Song: Closer to Fine
Album: Indigo Girls
Performer: Indigo Girls
Writer: Emily Saliers
I love Indigo Girls. Amy Ray and Emily Saliers are strong women who make great music and often use their music as a means to bring awareness to political issues, particularly LGBT rights and environmental causes. My favorite song of theirs is also their most well-known song. Closer to Fine isn’t specifically political, but a lot of the lyricism points toward a desire to test convention and question authority.
Ultimately, this song is all about self discovery. It’s about looking for answers. It’s about finding out that most things in life that you always thought were black and white really aren’t. All of that was so relatable to me when I heard this song for the first time at the age of 20. And it’s still applicable now – maybe it always will be… but I have a feeling that this period of life will be one where I feel most potently the confusion, joy, and sometimes anger of learning new things.
This song has served both to me as an outrageously fun sing-along and as a huge comfort. I can listen to it and know that I’m not the only one who has gone through the messiness of taking apart a belief system, dismantling the way I see the world, and re-examining almost everything I thought I knew just to be left with the momentous task of putting it all back together – hopefully in a way which will help me function with more clarity and ease. This song is proof that I’m not alone in that, often dark, and seemingly impossible task.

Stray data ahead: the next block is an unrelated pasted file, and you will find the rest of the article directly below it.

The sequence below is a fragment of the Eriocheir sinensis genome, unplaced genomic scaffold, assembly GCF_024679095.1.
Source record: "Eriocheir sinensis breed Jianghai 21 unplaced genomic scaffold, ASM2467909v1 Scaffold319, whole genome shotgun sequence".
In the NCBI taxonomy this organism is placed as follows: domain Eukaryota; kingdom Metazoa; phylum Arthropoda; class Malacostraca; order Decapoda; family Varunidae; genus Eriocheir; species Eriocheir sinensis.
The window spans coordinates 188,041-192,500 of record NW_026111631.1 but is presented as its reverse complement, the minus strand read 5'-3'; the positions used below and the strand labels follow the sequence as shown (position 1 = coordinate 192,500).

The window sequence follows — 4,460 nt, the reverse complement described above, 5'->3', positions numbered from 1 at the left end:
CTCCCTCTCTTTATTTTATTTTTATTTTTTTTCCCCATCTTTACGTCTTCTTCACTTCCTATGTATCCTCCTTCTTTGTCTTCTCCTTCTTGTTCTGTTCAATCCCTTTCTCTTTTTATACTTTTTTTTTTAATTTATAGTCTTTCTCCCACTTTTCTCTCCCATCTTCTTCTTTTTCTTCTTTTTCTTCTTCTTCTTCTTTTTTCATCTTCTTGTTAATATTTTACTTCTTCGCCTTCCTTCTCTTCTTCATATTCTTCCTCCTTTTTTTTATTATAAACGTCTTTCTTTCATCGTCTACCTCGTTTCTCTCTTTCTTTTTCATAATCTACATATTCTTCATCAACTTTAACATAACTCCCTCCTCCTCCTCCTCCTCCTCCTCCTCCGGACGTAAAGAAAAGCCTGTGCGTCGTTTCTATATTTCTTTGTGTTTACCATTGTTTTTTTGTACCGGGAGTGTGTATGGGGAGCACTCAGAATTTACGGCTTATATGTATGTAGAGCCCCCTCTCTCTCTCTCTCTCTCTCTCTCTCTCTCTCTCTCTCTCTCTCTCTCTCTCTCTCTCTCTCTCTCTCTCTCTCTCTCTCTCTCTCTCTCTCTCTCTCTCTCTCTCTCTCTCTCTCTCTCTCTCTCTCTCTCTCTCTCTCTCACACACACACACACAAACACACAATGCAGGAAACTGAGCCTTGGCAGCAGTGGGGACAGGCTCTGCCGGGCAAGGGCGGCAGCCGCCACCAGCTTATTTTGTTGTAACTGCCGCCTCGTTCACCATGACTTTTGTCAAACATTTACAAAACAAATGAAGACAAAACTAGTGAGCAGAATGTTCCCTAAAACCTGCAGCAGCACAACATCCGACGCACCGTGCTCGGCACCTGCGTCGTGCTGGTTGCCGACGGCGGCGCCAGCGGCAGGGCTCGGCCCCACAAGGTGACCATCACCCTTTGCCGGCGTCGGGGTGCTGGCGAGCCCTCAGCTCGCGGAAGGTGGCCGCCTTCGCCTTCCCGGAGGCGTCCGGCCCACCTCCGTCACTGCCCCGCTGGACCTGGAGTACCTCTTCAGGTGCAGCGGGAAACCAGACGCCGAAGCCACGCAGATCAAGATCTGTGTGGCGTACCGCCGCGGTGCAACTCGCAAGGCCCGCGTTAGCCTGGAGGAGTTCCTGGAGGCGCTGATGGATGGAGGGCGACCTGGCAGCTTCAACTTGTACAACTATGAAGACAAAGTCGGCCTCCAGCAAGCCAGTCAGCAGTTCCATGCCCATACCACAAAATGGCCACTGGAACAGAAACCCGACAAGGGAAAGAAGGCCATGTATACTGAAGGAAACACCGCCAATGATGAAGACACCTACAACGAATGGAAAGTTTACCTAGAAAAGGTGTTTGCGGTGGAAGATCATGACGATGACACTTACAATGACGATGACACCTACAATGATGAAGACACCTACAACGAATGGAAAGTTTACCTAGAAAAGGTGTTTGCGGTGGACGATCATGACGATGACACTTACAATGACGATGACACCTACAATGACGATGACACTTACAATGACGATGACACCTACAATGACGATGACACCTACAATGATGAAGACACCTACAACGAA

One of the choruses perfectly describes a major issue that I have in accepting new information that might conflict with what I perceive to be reality – the problem of me wanting there to be one solid answer that will tie up every question in a little bow.
We go to the bible, we go through the workout
We read up on revival and we stand up for the lookout
There’s more than one answer to these questions
pointing me in a crooked line
The less I seek my source for some definitive
The closer I am to fine
I identify in particular with the second verse and the way it depicts the idolization of higher education:
I went to see the doctor of philosophy
With a poster of Rasputin and a beard down to his knee
He never did marry or see a B-grade movie
He graded my performance, he said he could see through me
I spent four years prostrate to the higher mind, got my paper
And I was free.
I fell into the trap of thinking of college as an end goal. I had a lot of trouble seeing past graduation day and once I was actually past it, it took me about a year to pick up the pieces and realize that life is way bigger than those four years. I also look at a dependence on religion or validation from others as similarly futile goals. A lot of times it’s hard for me to direct my attention to the things in my life that truly matter, but I try to remind myself as much as I can to zoom my perspective out onto the bigger picture of what life is. I’m grateful to Indigo Girls for this song because it’s one that continually pushes me to examine my mindset and to see things from multiple angles.
– Kori Caswell
If you want to check out all the songs featured in the “Women in Music” section of this blog, check out this Spotify playlist: